What Thorns Produce

Date: January 20, 2015

Speaker: Dr. Harold J. Sala | Series: Guidelines For Living | I am well content with weaknesses, with insults, with distresses, with persecutions, with difficulties, for Christ’s sake; for when I am weak, then I am strong. 2 Corinthians 12:10, NASB

“Christians do not really know how to interpret pain,” wrote Philip Yancey. “If you pinned them against the wall,” he continues, “or in a dark, secret moment, many Christians would probably concede that pain was God’s mistake. He really should have worked harder and invented a better way of alerting us to the world’s dangers.” Yancey is probably right.

Someone observed that in school we study to learn the lesson and then take the test, but in life, we take the test, then learn the lesson. That was much the way it was with Paul, who struggled with the pain and humiliation of what he described as a “thorn in the flesh,” something he was convinced was used by Satan in an attempt to defeat him physically, emotionally, and spiritually.

On three occasions he pleaded with God to take it away–once and for all–yet God chose to answer by turning his affliction into blessing, weakness into strength, and uncertainty to resolution. You can read about it in 2 Corinthians 12 in the New Testament.

Paul’s answer from God came not with spectacular healing, or even a bolt of lightning that ripped across the sky. God spoke and the message written in Paul’s heart was this: “My grace is sufficient for you,” “therefore,” wrote Paul, “I will boast all the more gladly about my weaknesses, so that Christ’s power may rest on me” (2 Corinthians 12:9).

Paul passed the test, then learned the lesson. Had Paul stopped there, it would have been a tremendous accomplishment, but in the following verse he mentioned five situations in which he could lean upon God’s grace and strength for help: 1) Weaknesses or sicknesses, 2) Insults or social exclusion because of his faith in Jesus Christ, 3) Distresses that could well include economic hardships, 4) Persecution because of his faith in Christ, and 5) Difficulties.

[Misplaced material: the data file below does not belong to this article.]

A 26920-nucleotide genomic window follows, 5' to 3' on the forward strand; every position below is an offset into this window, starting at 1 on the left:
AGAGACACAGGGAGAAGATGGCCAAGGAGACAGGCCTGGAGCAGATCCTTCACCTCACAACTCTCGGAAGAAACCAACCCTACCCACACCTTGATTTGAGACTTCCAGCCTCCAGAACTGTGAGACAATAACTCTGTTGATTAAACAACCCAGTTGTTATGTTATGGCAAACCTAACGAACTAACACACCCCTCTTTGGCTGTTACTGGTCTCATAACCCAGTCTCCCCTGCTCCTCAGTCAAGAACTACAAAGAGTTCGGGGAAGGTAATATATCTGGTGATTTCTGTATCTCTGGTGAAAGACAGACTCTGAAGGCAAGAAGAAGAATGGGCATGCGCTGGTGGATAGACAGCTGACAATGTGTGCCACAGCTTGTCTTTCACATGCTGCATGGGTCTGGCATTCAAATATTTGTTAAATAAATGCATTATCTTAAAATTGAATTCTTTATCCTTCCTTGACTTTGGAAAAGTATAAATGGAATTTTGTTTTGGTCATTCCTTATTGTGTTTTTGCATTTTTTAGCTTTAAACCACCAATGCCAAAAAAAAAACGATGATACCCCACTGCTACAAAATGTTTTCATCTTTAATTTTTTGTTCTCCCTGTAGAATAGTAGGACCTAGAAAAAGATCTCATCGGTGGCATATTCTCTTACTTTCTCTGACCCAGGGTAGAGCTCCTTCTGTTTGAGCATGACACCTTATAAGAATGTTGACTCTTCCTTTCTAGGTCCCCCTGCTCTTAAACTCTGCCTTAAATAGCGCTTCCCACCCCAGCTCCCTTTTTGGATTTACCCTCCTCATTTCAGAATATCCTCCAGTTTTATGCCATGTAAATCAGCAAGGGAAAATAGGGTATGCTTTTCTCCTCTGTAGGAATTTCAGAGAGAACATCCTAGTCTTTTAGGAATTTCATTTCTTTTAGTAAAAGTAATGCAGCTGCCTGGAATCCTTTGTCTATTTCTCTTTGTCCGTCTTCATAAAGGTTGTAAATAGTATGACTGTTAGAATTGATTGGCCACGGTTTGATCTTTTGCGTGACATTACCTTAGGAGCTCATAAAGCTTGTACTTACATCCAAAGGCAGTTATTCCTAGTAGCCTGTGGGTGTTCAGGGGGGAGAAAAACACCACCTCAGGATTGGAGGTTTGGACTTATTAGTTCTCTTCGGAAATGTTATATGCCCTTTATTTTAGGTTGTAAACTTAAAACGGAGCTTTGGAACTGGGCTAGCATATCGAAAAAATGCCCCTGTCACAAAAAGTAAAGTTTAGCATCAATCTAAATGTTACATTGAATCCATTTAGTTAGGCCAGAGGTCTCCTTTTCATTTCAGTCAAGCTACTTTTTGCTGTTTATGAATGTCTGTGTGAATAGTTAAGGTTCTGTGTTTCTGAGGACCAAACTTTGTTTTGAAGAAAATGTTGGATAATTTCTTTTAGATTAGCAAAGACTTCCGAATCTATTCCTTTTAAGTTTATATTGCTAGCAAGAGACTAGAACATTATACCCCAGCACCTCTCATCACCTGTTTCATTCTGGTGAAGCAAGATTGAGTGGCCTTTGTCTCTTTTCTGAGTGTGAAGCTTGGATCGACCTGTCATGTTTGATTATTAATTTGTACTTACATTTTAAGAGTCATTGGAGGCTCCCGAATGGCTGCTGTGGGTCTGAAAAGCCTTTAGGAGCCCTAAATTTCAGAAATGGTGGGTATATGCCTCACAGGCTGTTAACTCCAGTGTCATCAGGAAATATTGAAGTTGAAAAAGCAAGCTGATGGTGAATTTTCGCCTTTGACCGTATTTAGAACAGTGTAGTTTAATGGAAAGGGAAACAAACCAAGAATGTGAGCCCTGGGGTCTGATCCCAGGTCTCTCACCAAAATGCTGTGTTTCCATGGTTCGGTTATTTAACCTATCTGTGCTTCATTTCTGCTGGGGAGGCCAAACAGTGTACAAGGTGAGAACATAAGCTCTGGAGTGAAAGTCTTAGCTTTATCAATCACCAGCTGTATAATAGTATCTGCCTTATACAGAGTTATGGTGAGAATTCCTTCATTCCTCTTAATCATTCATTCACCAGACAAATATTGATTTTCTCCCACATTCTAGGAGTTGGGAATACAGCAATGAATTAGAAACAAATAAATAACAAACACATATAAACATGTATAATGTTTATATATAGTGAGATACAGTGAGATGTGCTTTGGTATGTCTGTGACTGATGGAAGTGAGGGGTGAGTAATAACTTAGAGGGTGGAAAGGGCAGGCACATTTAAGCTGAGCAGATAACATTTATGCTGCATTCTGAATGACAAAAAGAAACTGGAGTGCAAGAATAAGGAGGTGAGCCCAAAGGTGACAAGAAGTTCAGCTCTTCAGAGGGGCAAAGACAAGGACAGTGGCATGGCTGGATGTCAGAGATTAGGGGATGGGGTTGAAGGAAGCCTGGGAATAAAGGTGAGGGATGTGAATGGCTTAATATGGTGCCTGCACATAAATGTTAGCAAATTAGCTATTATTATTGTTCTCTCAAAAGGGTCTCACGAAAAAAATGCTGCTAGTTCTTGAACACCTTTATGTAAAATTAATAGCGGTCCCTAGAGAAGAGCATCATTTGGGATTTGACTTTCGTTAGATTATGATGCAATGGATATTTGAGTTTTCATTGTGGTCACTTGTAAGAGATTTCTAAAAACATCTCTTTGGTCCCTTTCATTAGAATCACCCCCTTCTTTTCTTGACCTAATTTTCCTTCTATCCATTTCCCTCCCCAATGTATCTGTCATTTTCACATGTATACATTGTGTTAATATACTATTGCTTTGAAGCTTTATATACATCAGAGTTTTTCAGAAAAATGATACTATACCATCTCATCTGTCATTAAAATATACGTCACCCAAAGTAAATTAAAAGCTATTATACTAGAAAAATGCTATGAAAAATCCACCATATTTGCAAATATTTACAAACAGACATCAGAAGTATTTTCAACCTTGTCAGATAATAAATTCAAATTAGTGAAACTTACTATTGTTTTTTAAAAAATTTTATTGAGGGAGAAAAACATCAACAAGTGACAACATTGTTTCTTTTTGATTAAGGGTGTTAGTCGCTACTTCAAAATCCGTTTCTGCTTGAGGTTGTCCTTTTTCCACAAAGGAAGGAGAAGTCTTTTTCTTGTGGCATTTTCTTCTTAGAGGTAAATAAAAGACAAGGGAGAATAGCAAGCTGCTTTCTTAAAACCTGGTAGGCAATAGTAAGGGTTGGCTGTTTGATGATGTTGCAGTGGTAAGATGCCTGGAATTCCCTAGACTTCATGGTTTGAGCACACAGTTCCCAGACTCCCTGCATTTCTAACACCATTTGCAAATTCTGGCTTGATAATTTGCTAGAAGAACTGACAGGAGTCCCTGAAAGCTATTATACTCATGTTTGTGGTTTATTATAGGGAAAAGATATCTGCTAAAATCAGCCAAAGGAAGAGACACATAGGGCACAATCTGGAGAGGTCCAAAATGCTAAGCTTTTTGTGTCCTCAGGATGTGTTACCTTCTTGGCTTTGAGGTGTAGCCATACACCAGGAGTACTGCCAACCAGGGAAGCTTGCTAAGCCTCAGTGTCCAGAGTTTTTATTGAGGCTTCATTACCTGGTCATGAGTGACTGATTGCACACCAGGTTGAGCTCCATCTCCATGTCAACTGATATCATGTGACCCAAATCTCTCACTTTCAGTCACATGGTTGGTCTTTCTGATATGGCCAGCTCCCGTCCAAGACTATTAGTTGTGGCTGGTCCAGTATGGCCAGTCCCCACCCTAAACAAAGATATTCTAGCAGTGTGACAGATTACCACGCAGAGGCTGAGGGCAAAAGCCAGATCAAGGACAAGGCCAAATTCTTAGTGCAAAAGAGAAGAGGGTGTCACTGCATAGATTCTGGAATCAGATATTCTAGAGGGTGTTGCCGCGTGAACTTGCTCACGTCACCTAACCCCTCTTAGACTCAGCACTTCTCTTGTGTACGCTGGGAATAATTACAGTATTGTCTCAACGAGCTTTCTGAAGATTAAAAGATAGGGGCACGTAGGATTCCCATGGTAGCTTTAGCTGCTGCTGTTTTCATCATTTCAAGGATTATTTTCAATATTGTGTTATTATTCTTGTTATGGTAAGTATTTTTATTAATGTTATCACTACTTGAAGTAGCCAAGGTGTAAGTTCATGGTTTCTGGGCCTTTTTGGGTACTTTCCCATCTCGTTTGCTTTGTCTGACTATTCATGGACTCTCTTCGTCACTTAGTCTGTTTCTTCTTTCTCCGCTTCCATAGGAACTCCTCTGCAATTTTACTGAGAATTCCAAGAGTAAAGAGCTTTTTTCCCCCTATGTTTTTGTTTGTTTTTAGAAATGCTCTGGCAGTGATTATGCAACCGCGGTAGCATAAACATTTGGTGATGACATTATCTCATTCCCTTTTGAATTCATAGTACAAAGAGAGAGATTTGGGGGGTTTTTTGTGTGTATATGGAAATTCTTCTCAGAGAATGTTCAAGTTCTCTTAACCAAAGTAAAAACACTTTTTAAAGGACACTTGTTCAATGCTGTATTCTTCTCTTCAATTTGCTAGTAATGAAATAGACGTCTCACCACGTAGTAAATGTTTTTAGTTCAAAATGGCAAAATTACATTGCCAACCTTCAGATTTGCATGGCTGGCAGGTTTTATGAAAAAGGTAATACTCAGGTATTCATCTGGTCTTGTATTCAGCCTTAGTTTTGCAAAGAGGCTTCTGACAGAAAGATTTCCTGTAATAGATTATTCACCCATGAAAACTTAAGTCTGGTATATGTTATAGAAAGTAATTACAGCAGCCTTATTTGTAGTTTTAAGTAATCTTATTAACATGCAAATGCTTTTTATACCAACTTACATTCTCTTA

Let me give you the text containing the words of Paul: “That is why, for Christ’s sake, I delight in weaknesses, in insults, in hardships, in persecutions, in difficulties. For when I am weak, then I am strong” (2 Corinthians 12:10). Suffice it to say that these five include five categories of problems that distress people today: physical needs; insults and derogatory remarks stemming from prejudice; upsetting, distressing situations which is a pretty large umbrella; religious persecution; and just plain difficulty.

“When I am weak then I am strong.” There are some great lessons to be learned from situations that we would do almost anything to avoid. Apart from the Bible, the most influential Christian book in China is a little volume entitled, Streams In The Desert. It was compiled and written by Lettie Cowman as she nursed her missionary husband as his health failed. For six long years this couple prayed and struggled with the problem of being laid aside with illness when their hearts yearned to be back on the mission field.

In the fifth year of his illness, Cowman wrote, “The best hours of my illness have been when the fierce fires of suffering are kindling and scorching all around me,” for it was then that he felt the greatest strength of His Lord. Yes, when we are weakest, we can find His strength in the greatest ways. You can learn the lesson yourself.

Resource reading: Isaiah 52:13-15.